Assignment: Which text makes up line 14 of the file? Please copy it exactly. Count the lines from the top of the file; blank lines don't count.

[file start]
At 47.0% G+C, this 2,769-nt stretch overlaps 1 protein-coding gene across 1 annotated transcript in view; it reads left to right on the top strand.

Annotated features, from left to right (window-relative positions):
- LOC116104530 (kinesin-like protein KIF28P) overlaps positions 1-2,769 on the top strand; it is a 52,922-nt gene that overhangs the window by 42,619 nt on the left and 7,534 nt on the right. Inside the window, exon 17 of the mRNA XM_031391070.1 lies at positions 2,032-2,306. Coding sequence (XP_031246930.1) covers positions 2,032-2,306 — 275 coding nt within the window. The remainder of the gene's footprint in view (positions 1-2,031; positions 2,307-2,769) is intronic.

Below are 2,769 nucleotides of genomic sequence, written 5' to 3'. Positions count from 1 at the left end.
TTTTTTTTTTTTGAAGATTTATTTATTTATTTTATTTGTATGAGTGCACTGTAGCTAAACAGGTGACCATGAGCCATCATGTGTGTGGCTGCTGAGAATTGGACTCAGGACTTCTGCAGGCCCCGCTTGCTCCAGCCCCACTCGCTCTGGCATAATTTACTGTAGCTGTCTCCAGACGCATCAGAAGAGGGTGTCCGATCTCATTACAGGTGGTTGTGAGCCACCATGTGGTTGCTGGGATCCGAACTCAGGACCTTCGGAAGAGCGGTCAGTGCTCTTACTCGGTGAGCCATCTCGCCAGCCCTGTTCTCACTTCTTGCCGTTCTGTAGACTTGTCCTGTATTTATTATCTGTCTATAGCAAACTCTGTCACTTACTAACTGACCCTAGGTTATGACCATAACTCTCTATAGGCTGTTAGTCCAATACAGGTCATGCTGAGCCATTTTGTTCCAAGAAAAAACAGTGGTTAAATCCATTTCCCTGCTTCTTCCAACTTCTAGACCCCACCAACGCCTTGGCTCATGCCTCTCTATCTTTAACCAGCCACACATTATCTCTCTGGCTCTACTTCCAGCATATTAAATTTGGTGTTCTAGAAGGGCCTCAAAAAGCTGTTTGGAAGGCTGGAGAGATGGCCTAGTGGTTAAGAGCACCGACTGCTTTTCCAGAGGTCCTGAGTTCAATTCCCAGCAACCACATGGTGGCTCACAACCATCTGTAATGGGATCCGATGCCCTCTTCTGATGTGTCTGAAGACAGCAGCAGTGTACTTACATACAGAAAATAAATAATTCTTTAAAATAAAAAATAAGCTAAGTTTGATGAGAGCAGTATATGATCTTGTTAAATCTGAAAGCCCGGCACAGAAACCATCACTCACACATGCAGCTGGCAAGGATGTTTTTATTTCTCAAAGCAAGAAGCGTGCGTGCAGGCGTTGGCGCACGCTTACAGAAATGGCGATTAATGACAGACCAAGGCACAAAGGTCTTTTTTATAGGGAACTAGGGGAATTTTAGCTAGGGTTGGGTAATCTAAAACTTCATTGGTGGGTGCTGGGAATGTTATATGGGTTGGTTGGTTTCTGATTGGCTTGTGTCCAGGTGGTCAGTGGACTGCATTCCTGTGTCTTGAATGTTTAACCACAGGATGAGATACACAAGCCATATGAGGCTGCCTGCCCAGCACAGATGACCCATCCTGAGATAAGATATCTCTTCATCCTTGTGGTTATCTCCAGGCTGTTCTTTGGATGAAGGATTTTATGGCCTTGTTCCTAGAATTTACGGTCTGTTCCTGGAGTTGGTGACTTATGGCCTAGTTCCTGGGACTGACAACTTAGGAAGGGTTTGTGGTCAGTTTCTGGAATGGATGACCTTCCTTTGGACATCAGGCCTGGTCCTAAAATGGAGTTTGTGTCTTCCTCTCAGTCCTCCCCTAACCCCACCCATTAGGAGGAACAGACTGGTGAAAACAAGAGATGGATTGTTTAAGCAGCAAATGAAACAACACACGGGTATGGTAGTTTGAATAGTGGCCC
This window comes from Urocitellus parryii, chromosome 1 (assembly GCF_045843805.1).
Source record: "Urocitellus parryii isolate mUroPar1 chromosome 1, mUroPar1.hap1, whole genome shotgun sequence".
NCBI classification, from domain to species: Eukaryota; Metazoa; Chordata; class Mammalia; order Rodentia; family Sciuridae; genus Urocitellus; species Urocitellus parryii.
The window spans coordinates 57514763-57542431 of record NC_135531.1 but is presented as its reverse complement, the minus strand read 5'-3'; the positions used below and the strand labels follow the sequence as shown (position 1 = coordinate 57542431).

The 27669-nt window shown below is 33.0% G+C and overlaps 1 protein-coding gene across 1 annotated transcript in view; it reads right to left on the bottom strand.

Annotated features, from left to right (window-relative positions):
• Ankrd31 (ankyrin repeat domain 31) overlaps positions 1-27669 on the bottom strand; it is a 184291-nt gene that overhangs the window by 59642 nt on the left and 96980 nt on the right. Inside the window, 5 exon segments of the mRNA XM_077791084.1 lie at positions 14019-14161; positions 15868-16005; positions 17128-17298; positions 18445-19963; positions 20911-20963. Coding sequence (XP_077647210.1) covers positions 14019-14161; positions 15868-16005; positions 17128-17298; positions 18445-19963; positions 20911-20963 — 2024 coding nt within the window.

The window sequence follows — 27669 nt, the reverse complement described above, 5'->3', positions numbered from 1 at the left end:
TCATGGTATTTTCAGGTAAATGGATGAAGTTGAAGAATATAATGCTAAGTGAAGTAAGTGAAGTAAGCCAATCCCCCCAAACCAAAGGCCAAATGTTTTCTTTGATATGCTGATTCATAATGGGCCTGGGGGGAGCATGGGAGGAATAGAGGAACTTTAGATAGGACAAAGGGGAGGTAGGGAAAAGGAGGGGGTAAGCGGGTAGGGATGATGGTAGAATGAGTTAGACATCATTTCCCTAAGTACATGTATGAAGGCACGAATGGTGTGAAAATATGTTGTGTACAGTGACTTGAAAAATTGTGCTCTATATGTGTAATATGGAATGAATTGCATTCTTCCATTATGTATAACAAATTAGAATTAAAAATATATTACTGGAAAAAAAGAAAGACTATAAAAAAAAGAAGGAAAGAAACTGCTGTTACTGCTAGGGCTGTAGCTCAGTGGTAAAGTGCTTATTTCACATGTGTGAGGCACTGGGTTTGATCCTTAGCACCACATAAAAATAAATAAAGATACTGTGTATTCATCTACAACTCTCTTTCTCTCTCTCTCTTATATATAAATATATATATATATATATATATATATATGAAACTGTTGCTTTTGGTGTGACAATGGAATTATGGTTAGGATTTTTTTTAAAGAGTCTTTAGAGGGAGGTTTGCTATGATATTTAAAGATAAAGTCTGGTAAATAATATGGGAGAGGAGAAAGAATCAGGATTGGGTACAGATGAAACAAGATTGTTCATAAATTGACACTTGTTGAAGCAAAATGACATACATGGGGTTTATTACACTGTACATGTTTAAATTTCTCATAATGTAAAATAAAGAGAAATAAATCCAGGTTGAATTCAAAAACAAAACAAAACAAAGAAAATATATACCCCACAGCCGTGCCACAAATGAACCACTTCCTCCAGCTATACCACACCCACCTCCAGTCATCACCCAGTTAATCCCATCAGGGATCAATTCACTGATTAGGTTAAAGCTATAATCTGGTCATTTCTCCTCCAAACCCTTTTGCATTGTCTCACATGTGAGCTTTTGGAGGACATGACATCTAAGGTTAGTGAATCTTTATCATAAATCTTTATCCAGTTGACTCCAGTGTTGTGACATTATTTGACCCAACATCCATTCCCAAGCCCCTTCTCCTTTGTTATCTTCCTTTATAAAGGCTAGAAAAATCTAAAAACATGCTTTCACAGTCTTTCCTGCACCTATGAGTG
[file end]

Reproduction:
TCATGGTATTTTCAGGTAAATGGATGAAGTTGAAGAATATAATGCTAAGTGAAGTAAGTGAAGTAAGCCAATCCCCCCAAACCAAAGGCCAAATGTTTTCTTTGATATGCTGATTCATAATGGGCCTGGGGGGAGCATGGGAGGAATAGAGGAACTTTAGATAGGACAAAGGGGAGGTAGGGAAAAGGAGGGGGTAAGCGGGTAGGGATGATGGTAGAATGAGTTAGACATCATTTCCCTAAGTACATGTATGAAGGCACGAATGGTGTGAAAATATGTTGTGTACAGTGACTTGAAAAATTGTGCTCTATATGTGTAATATGGAATGAATTGCATTCTTCCATTATGTATAACAAATTAGAATTAAAAATATATTACTGGAAAAAAAGAAAGACTATAAAAAAAAGAAGGAAAGAAACTGCTGTTACTGCTAGGGCTGTAGCTCAGTGGTAAAGTGCTTATTTCACATGTGTGAGGCACTGGGTTTGATCCTTAGCACCACATAAAAATAAATAAAGATACTGTGTATTCATCTACAACTCTCTTTCTCTCTCTCTCTTATATATAAATATATATATATATATATATATATATATGAAACTGTTGCTTTTGGTGTGACAATGGAATTATGGTTAGGATTTTTTTTAAAGAGTCTTTAGAGGGAGGTTTGCTATGATATTTAAAGATAAAGTCTGGTAAATAATATGGGAGAGGAGAAAGAATCAGGATTGGGTACAGATGAAACAAGATTGTTCATAAATTGACACTTGTTGAAGCAAAATGACATACATGGGGTTTATTACACTGTACATGTTTAAATTTCTCATAATGTAAAATAAAGAGAAATAAATCCAGGTTGAATTCAAAAACAAAACAAAACAAAGAAAATATATACCCCACAGCCGTGCCACAAATGAACCACTTCCTCCAGCTATACCACACCCACCTCCAGTCATCACCCAGTTAATCCCATCAGGGATCAATTCACTGATTAGGTTAAAGCTATAATCTGGTCATTTCTCCTCCAAACCCTTTTGCATTGTCTCACATGTGAGCTTTTGGAGGACATGACATCTAAGGTTAGTGAATCTTTATCATAAATCTTTATCCAGTTGACTCCAGTGTTGTGACATTATTTGACCCAACATCCATTCCCAAGCCCCTTCTCCTTTGTTATCTTCCTTTATAAAGGCTAGAAAAATCTAAAAACATGCTTTCACAGTCTTTCCTGCACCTATGAGTG